The boarding area and petcare areas of the store I used to work at was like this. They'd have 4 hour shifts instead of 8 hours, and everyone was required to take a shift. Usually they didn't mind, because they could all work their schedules to work best for everyone and there were no phones to answer, no customers to deal with, all they had to do was take care of the animals. And usually the company would pay for food to be there all day as well, so they'd get free meals out of it too.

cass2591

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Re: Retailers Opening on Thanksgiving Day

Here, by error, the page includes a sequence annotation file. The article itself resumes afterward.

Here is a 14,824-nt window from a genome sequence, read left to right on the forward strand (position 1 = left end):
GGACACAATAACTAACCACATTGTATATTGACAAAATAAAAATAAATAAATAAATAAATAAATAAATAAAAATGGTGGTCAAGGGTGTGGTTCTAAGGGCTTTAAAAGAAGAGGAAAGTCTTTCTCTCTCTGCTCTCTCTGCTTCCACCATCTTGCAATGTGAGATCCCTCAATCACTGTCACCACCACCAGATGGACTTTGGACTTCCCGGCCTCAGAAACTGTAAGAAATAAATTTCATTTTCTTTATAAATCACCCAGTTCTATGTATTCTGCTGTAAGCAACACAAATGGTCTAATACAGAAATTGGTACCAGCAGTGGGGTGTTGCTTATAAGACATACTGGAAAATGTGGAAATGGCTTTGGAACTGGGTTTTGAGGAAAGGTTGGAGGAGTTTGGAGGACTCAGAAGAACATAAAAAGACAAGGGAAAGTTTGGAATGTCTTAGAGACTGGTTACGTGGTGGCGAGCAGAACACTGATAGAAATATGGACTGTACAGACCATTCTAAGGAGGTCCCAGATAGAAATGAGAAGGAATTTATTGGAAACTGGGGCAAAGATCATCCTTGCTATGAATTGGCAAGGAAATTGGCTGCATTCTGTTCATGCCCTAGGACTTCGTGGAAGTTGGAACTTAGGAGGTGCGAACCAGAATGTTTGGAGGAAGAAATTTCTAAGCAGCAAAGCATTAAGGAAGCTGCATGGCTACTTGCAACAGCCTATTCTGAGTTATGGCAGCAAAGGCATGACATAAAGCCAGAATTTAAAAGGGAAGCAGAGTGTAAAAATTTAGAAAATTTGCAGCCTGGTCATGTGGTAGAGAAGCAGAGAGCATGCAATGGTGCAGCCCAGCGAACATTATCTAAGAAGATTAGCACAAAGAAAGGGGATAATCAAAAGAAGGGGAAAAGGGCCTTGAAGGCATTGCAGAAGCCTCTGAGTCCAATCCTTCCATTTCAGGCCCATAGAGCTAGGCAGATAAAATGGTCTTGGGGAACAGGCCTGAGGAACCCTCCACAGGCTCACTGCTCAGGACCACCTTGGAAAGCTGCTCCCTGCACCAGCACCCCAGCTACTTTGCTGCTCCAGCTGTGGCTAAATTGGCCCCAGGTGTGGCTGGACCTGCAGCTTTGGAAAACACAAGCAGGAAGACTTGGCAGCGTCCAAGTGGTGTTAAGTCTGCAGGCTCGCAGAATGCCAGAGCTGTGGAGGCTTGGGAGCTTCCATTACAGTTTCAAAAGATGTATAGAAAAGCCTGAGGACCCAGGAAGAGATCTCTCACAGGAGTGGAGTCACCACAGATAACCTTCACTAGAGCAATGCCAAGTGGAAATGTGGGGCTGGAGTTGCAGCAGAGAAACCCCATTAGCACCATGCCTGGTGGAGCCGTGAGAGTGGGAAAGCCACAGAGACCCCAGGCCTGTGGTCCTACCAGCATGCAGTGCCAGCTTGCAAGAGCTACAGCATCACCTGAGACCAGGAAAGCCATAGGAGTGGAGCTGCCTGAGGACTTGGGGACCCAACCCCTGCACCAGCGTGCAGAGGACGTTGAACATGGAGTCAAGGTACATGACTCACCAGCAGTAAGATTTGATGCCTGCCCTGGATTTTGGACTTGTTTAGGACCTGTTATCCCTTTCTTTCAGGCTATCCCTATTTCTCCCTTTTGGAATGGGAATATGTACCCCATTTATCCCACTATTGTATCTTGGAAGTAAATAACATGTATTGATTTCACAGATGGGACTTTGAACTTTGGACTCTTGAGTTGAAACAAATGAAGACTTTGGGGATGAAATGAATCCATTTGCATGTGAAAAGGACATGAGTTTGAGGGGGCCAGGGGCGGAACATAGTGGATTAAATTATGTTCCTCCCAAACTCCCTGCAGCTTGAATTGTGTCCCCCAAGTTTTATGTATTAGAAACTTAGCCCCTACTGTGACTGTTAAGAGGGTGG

« Reply #77 on: November 22, 2013, 04:20:53 PM »
I don't get the hype over a "holiday" that celebrates the beginning of genocide. 

Someone else who will still be working on all holidays: farmers.  Animals still need to be fed and cleaned up after.

You don't get it? Okay, don't participate. I certainly hope you don't spread your holiday "cheer" to everyone like you did here.

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Ehelldame

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Re: Retailers Opening on Thanksgiving Day
« Reply #78 on: November 23, 2013, 06:13:00 PM »
Unlocked but Squeakers has been gagged for a week or so for attempting to hijack the thread.